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TOPIC (3 Responses)POSTED
William and Annie Walford
I am a descendant of the Walford Family who ran concert parties and started touring in 1877. I am writing a book about my family and trying to prove a Du Maurier connection. I was given the following information by my cousin:'William Walford settled in Fowey, Cornwall,and ran the cinema with his wife Annie. It is obvious that William and Annie lived a bohemian lifestyle in their younger days and moved in influential circles with Daphne Du Maurier and Marconi as part of their crowd.' Advice please.
Fri 22/09/17 07:31 PM
RESPONSEPOSTED
Sally, As you know I have been researching the Walfords and my gg grandparents for years. There is a marvellous site (Noahs Arc, Fowey who have a huge following. Researching my mothers side the paternal (Welsh's) brought a huge response from the Polruan people. When I moved to her maternal side (The Walfords) information was almost non existant. I have photos showing the Annie, Willie, Iris and Hilda (Peggy) with significant contacts - they were in Fowey terms movers and shakers but almost impossible to get information on them. One thing is absolutely certain - The Welsh Maids were an Annie\ Willie business with no input from any other family members. From Campanology Sam (Chard), Willie (Fowey) and Clarrie (Tavistock) not only opened cinemas they also had 'pop up' films and newsreels in many southwest villages.Posted on Sat 12/09/20 04:53 PM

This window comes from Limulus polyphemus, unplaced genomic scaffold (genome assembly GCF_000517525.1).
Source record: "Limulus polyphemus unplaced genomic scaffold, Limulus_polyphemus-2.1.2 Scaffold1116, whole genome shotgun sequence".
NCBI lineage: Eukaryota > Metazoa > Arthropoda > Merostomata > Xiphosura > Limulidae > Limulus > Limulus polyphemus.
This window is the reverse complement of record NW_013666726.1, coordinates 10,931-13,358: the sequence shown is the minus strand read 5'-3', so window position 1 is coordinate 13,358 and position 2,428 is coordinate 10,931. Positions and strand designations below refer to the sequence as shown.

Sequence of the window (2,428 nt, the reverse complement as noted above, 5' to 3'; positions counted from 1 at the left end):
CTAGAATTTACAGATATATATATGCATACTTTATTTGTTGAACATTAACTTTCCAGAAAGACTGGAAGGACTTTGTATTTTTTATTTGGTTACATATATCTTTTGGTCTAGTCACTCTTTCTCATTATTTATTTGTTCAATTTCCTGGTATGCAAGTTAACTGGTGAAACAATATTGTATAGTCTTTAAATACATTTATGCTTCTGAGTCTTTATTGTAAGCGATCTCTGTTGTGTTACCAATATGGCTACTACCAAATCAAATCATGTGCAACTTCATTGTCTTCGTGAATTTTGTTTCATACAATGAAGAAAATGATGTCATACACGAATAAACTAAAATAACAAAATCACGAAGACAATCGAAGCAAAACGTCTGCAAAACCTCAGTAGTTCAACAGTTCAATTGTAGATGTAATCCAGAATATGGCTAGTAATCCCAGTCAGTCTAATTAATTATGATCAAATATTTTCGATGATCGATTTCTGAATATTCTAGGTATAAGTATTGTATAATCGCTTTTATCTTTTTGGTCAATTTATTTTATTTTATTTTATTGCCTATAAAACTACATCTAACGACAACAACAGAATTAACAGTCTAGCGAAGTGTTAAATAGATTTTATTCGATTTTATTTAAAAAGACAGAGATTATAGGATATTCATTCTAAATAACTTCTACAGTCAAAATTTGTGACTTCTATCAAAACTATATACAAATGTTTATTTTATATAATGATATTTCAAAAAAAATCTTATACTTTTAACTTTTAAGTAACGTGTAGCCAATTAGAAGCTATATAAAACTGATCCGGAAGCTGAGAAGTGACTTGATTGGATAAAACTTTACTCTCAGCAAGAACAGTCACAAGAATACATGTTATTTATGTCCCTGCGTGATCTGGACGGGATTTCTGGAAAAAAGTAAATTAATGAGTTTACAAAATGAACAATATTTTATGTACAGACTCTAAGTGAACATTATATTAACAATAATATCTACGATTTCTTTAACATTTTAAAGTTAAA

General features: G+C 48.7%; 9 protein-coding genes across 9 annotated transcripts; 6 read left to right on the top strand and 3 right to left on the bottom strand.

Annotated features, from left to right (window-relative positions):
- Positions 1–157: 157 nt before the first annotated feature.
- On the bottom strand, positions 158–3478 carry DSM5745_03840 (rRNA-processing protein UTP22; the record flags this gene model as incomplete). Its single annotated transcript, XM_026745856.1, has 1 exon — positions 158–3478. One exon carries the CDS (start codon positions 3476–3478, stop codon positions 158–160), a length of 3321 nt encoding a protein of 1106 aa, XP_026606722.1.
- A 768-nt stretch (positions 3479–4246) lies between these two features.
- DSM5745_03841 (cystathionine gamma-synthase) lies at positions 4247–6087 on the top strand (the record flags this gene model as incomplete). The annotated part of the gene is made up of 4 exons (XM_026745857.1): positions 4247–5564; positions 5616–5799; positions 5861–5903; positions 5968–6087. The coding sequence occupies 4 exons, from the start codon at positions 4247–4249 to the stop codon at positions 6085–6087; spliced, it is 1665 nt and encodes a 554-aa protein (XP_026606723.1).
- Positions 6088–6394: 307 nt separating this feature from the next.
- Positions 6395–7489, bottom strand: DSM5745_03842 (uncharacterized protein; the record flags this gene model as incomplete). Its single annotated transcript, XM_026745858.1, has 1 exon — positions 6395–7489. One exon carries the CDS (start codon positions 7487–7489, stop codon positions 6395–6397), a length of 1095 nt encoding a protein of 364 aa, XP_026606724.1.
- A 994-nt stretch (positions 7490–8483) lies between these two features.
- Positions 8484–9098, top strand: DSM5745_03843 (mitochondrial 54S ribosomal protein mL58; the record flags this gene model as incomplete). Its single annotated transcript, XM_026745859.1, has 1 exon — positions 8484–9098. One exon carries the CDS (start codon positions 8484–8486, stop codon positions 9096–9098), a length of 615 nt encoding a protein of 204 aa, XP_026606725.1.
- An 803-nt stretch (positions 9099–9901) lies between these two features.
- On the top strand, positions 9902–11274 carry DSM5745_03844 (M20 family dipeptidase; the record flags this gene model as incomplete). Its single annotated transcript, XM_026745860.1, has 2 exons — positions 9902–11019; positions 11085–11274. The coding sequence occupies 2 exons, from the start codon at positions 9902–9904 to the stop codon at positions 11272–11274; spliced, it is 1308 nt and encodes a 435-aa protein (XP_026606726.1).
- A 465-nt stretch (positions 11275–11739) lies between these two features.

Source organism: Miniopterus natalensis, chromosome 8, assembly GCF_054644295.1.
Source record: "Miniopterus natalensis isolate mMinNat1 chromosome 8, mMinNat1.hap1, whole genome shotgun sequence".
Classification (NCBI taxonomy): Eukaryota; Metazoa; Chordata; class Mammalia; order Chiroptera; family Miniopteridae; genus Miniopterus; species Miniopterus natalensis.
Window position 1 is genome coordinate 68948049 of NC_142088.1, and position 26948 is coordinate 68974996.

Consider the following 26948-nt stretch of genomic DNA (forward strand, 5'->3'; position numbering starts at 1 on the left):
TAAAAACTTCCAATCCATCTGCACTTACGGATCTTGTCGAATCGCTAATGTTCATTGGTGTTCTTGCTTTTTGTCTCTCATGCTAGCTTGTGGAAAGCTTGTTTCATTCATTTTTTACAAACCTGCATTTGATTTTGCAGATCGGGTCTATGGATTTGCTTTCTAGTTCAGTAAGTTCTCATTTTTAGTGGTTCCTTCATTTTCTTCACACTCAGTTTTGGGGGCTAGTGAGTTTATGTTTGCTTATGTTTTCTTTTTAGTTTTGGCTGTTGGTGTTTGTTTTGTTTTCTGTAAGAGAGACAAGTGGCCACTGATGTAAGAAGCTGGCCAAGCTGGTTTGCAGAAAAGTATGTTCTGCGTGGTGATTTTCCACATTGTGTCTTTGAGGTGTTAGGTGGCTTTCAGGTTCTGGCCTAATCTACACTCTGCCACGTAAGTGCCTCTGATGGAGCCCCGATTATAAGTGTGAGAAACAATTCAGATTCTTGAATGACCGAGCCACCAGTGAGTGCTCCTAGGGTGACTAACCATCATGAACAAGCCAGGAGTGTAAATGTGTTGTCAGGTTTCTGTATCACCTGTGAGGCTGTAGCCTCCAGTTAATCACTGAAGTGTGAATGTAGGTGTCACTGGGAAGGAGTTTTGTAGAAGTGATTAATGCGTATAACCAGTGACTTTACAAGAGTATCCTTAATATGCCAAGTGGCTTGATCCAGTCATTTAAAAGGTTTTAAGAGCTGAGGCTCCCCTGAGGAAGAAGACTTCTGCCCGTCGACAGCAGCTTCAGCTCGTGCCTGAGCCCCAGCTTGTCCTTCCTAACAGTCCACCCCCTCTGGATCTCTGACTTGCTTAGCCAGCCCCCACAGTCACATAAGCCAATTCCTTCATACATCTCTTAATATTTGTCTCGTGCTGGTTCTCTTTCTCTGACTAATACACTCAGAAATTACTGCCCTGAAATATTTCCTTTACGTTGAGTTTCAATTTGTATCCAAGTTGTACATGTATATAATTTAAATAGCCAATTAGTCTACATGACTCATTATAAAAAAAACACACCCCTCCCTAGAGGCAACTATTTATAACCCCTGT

RESPONSEPOSTED
William created the Royal Borough Cinema on North Street, Fowey, in 1913. He owned and ran the cinema at the same time as touring with his Welsh Maids show. His wife was Annie Evans Walford, a popular Welsh soprano and, at one time, piano accompanist to silent movies. William died in 1921 and Annie took over the management of the cinema. In 1938 she became manager of the Troy Cinema on Fore Street. She died in 1945. Many well known personalities visited the Royal Borough cinema including Lady du Maurier (the actress Muriel Beaumont), mother of Daphne.Posted on Tue 27/10/20 04:27 PM
RESPONSEPOSTED
"In November 1944, a gala evening was organised at the Troy Cinema, Fowey, in honour of the movie adapted from Frenchman's Creek, directed by Mitchell Liesen. Daphne du Maurier, in a long dress, attended with her mother and sisters. She disliked the Californian Technicolor sunsets, so far removed from the Fowey estuary and suppressed a shudder of disgust at Joan Fontaine's red wig. Despite the extravagance of the costumes, which she disapproved of, the film was quite well done and she was happy to learn that the book was selling again as a consequence". Manderley Forever, A Biography of Daphne du Maurier, by Tatiana de RosnayPosted on Wed 28/10/20 05:56 PM

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